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At CDNLive EMEA, there was a Women's track and the first presentation was by Elizabeth Donnelly, the CEO of the Women's Engineering Society (of the UK), titled 12% Is Not Enough, Changing Industry to Support Women in Engineering. I should emphasize that all the data in the presentation (and this post) are about the UK and if you are somewhere else, the details may be different. For example, the 12% number in the title is apparently the lowest percentage in Europe. So what is that 12% number?
The 12% refers to the fact that in the UK there are 6.1M engineering jobs but only 755K are held by women, which is 12.4%. She divided that up into engineers in engineering where 4.2M of the jobs are but only 416K women (9.7%) and engineers in other sectors, where 1.8M jobs are with 340K women (18.5%). Starting salaries for electronics and electronic engineering graduates are the same, with £25,991 female and £26,033 male, a difference of less than £1 per week.
In the UK, at the end of high school, pupils take external exams (not graded by their school) known as A-levels. They are graded A*, A, B, C, D, E, and U (tactfully described as "below the minimum standard required for a grade E"). It turns out that in maths (yes, in England maths is plural), girls do better than boys, with 81.4% of girls getting A*-C but only 80.3% of boys. Even in the further maths A-level, which is a very self-selected group (of which I was a member many years ago: my A-levels were in physics, mathematics, and further mathematics), 88.3% of girls score A*-C compared to 87.9% of boys. Actually, these percentages seem surprisingly low to me—if you are going to do "double maths" then you really should be getting a top grade in both maths A-levels, or you really should be studying something else. In fact, at least in my day, they took all the candidates for further mathematics out of the statistics for plain old mathematics, on the basis they should all be getting an A* anyway. Anyway, if we take maths A-level as a surrogate for engineering ability, girls are slightly ahead of the boys (they are even more ahead in most subjects).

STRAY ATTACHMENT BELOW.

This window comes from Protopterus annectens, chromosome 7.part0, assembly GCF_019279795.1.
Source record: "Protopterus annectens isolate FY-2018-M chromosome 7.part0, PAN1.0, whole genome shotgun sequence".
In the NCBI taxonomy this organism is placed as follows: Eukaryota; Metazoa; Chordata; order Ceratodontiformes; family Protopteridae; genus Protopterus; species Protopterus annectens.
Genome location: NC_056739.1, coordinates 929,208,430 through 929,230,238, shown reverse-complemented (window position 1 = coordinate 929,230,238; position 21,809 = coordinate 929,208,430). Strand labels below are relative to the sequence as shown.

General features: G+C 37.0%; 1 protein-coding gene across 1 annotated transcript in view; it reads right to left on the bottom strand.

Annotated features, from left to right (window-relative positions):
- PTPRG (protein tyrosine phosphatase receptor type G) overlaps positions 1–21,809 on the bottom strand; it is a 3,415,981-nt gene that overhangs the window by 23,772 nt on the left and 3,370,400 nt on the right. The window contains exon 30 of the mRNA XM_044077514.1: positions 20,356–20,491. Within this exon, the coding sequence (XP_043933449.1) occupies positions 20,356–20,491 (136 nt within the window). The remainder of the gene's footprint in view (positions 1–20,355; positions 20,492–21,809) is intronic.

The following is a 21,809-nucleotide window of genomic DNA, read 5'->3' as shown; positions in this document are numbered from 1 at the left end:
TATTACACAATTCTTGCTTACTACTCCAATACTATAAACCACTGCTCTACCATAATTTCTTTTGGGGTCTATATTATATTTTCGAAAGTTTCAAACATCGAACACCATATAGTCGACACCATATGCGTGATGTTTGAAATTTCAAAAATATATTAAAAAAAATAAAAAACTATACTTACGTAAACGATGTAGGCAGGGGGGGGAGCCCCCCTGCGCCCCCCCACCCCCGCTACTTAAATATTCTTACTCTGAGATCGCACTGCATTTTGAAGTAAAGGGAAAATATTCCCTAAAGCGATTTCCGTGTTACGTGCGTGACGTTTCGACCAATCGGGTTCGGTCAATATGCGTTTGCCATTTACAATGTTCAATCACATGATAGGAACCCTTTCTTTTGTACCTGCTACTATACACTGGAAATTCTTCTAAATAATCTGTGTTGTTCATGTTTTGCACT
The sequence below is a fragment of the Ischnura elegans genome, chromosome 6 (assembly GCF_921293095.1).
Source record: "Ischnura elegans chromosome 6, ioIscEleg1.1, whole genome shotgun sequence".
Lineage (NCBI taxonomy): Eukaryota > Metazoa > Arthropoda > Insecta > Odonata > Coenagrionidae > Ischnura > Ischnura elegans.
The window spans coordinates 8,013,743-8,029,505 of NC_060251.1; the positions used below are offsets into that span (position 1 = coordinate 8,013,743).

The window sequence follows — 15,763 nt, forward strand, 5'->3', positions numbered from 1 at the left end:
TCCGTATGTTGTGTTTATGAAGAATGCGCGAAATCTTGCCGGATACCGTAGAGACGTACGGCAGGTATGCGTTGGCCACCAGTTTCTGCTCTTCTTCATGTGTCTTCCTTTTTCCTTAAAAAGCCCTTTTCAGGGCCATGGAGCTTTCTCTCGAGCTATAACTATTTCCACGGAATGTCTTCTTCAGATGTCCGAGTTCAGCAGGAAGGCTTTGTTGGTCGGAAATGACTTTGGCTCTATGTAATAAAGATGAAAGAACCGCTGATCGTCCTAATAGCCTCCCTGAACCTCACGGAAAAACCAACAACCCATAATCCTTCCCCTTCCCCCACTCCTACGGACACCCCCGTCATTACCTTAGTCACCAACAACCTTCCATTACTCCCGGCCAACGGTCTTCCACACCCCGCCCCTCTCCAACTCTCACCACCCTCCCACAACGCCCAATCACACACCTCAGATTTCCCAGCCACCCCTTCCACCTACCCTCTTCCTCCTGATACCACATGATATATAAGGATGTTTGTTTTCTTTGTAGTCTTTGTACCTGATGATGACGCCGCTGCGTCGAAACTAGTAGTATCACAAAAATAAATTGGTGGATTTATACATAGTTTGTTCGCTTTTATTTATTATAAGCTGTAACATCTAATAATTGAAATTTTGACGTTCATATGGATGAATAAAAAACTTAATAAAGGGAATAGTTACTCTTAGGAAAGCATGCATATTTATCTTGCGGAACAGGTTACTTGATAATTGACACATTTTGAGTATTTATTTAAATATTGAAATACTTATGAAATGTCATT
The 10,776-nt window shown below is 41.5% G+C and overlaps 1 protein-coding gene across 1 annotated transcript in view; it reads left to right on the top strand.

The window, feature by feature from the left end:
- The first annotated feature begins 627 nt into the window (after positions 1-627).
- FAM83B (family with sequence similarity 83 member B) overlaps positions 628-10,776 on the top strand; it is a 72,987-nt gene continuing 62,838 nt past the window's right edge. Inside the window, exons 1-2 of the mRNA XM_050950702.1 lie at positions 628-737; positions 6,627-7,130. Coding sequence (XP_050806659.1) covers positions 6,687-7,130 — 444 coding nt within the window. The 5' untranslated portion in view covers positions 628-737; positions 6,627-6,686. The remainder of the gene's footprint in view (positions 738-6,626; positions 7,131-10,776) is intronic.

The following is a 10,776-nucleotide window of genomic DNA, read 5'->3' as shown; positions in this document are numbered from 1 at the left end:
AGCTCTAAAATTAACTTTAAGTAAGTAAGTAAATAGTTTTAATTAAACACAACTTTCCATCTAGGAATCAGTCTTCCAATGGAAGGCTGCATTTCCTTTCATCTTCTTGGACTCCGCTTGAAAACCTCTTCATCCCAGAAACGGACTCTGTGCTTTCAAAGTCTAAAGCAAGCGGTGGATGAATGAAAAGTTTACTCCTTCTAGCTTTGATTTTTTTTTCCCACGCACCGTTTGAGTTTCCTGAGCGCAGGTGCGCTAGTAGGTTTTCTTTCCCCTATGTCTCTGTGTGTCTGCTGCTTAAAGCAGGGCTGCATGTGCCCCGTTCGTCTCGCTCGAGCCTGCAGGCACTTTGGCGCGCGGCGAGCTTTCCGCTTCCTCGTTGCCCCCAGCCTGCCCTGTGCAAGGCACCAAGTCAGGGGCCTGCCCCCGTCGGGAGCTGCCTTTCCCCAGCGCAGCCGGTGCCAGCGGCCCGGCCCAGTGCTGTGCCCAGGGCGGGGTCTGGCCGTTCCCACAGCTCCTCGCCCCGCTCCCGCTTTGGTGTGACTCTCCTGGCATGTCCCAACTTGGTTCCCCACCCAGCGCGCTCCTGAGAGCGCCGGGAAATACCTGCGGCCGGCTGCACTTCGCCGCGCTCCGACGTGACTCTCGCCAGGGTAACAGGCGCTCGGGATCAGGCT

So why aren't there more women in engineering? Let me start by pointing out that I don't regard this as a moral crisis of some sort. If women prefer to do other things, then that's fine. We don't worry about why there are not more women lumberjacks (or more male psychologists for that matter). But in engineering in general, and the semiconductor ecosystem in particular, we have a shortage of engineers period. If we can make changes to make our engineering organizations more attractive to women, that enlarges the pool, so it makes sense from a purely self-interested point of view. SEMI, for example, has a Workforce Development Program to attract young men and women into engineering in general and the semiconductor industry in particular, and a Spotlight on SEMI Women.
It seems that a lot of ads inadvertently put off women from applying by using masculine-coded words versus feminine-coded words:
One reaction to that would simply be for women not to be put off by words like "leadership" but it seems women are socialized to "follow the rules" and will not apply to jobs where they don't feel that they satisfy 100% of the requirements for the job, whereas men will apply even if they lack some. When I've looked at job ads, it seems that the only people who would tick all the boxes are likely to be people with so much experience in the area that they are over-qualified.
Elizabeth's bottom line about all this is:
So what do we need to do differently?
Neutralize job applications: The ad above for a hardware modeling engineer at Arm is strongly feminine-coded. because women follow the rules,
Remove "essential criteria" and use things like "if you meet at least three of the criteria." She also says "be transparent about pay" which is pretty meaningless in the US since ads almost never say anything explicit about pay, beyond words like "competitive".
Change the culture: More senior women on the board and in the workplace, create a women's network, no interruptions in meetings, acknowledge women's ideas.
Flexible working, and not just for mothers: Trust employees, measure outcomes not hours, big teams support returners...for men, too.
Change the story: We say, “you need a strong aptitude for maths and science” but we could say, “engineers save more lives than doctors”.
Some of these recommendations seem similar to changes in recruiting millennials of either sex. For my discussion of that, see my post Why Millennial Engineers Should Work for Cadence.
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